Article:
- 304. Ma Y, Zhou T, Kong X, Hider RC. Chelating agents for the treatment of systemic iron overload. Curr Med Chem. 2012; 19:2816-2827. [PubMed]
- 305. Yu Y, Gutierrez E, Kovacevic Z, Saletta F, Obeidy P, Suryo Rahmanto Y, Richardson DR. Iron chelators for the treatment of cancer. Curr Med Chem. 2012; 19:2689-2702. [PubMed]
- 306. Lu M and Hu G. Targeting metabolic inflammation in Parkinson's disease: implications for prospective therapeutic strategies. Clinical and experimental pharmacology & physiology. 2012; 39:577-585. [PubMed]
- 307. Ton TG, Jain S, Biggs ML, Thacker EL, Strotmeyer ES, Boudreau R, Newman AB, Longstreth WT Jr., Checkoway H. Markers of inflammation in prevalent and incident Parkinson's disease in the Cardiovascular Health Study. Parkinsonism & related disorders. 2012; 18:274-278. [PubMed]
- 308. Patel KV, Ferrucci L, Ershler WB, Longo DL, Guralnik JM. Red blood cell distribution width and the risk of death in middle-aged and older adults. Archives of internal medicine. 2009; 169:515-523. [PubMed]
- 309. Darzynkiewicz Z, Zhao H, Halicka HD, Li J, Lee YS, Hsieh TC, Wu JM. In search of antiaging modalities: evaluation of mTOR- and ROS/DNA damage-signaling by cytometry. Cytometry Part A. the journal of the International Society for Analytical Cytology. 2014; 85:386-399. [PubMed]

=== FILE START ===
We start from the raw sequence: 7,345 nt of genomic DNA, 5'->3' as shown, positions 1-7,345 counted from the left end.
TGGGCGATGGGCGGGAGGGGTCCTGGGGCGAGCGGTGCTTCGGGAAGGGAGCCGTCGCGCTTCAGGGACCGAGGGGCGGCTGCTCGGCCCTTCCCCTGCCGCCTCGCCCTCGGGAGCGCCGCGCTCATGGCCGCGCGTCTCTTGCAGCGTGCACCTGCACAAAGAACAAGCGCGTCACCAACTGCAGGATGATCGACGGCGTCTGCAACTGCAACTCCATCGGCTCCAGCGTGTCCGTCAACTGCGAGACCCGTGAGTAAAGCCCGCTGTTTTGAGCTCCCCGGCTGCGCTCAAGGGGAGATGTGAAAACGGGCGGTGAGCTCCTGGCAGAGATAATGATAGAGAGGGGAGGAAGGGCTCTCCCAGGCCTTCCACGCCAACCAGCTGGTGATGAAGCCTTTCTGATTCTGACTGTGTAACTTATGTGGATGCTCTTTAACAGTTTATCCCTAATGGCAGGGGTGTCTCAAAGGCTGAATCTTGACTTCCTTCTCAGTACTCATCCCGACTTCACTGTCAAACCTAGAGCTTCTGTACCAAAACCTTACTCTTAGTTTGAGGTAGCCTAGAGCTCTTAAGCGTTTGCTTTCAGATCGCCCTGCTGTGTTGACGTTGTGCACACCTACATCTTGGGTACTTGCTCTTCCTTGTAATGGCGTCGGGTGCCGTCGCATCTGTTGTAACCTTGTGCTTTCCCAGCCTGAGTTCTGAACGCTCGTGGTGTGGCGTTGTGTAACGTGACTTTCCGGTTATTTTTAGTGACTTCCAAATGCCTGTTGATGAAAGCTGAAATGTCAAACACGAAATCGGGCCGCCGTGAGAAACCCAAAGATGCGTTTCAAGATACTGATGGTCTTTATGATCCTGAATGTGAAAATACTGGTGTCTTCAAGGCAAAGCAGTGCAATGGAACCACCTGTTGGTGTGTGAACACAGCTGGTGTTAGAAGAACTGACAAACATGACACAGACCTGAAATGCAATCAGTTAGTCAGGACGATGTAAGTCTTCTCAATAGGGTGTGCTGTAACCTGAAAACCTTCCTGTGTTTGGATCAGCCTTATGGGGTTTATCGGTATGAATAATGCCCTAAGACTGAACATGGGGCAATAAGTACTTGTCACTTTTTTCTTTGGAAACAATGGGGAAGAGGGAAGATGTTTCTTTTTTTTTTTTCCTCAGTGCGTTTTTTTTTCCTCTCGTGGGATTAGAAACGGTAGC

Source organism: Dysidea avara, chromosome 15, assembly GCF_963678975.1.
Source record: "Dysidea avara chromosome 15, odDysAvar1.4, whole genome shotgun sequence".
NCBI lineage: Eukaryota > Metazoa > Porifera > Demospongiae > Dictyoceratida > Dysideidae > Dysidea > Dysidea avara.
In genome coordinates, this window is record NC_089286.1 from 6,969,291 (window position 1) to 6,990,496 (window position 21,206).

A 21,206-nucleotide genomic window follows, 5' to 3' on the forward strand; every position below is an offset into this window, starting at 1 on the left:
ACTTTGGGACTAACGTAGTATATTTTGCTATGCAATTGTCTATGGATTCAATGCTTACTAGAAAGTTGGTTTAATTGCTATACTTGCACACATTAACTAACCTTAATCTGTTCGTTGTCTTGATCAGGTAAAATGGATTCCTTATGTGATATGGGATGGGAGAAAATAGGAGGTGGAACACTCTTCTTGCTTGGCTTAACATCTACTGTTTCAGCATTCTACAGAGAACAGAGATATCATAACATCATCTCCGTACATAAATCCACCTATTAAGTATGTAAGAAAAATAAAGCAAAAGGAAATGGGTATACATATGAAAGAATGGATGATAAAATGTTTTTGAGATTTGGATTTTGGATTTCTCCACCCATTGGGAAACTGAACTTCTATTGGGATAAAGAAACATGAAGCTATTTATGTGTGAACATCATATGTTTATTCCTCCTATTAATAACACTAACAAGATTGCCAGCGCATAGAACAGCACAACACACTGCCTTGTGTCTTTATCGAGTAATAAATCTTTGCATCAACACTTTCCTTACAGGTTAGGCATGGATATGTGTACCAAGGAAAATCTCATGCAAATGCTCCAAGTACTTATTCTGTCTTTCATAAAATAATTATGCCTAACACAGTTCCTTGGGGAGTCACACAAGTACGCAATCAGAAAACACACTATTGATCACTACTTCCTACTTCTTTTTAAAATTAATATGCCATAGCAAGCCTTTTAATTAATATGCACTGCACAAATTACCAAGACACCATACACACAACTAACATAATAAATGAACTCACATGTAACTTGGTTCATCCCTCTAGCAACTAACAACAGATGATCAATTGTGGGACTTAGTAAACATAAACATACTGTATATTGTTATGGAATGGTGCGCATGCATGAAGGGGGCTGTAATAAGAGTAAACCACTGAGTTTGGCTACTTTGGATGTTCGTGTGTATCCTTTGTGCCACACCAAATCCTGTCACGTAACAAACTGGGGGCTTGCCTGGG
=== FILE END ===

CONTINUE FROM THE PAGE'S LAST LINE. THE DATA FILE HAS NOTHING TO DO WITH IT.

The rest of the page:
- 310. Bové J, Prou D, Perier C, Przedborski S. Toxin-induced models of Parkinson's disease. NeuroRx: the journal of the American Society for Experimental NeuroTherapeutics. 2005; 2:484-494. [PubMed]
- 311. Bonilla-Ramirez L, Jimenez-Del-Rio M, Velez-Pardo C. Acute and chronic metal exposure impairs locomotion activity in Drosophila melanogaster: a model to study Parkinsonism. Biometals: an international journal on the role of metal ions in biology, biochemistry, and medicine. 2011; 24:1045-1057..
- 312. Du XX, Xu HM, Jiang H, Song N, Wang J, Xie JX. Curcumin protects nigral dopaminergic neurons by iron-chelation in the 6-hydroxydopamine rat model of Parkinson's disease. Neuroscience bulletin. 2012; 28:253-258. [PubMed]
- 313. Febbraro F, Andersen KJ, Sanchez-Guajardo V, Tentillier N, Romero-Ramos M. Chronic intranasal deferoxamine ameliorates motor defects and pathology in the alpha-synuclein rAAV Parkinson's model. Experimental neurology. 2013; 247:45-58. [PubMed]
- 314. Levenson CW, Cutler RG, Ladenheim B, Cadet JL, Hare J, Mattson MP. Role of dietary iron restriction in a mouse model of Parkinson's disease. Experimental neurology. 2004; 190:506-514. [PubMed]
- 315. Xu Q, Kanthasamy AG, Reddy MB. Neuroprotective effect of the natural iron chelator, phytic acid in a cell culture model of Parkinson's disease. Toxicology. 2008; 245:101-108. [PubMed]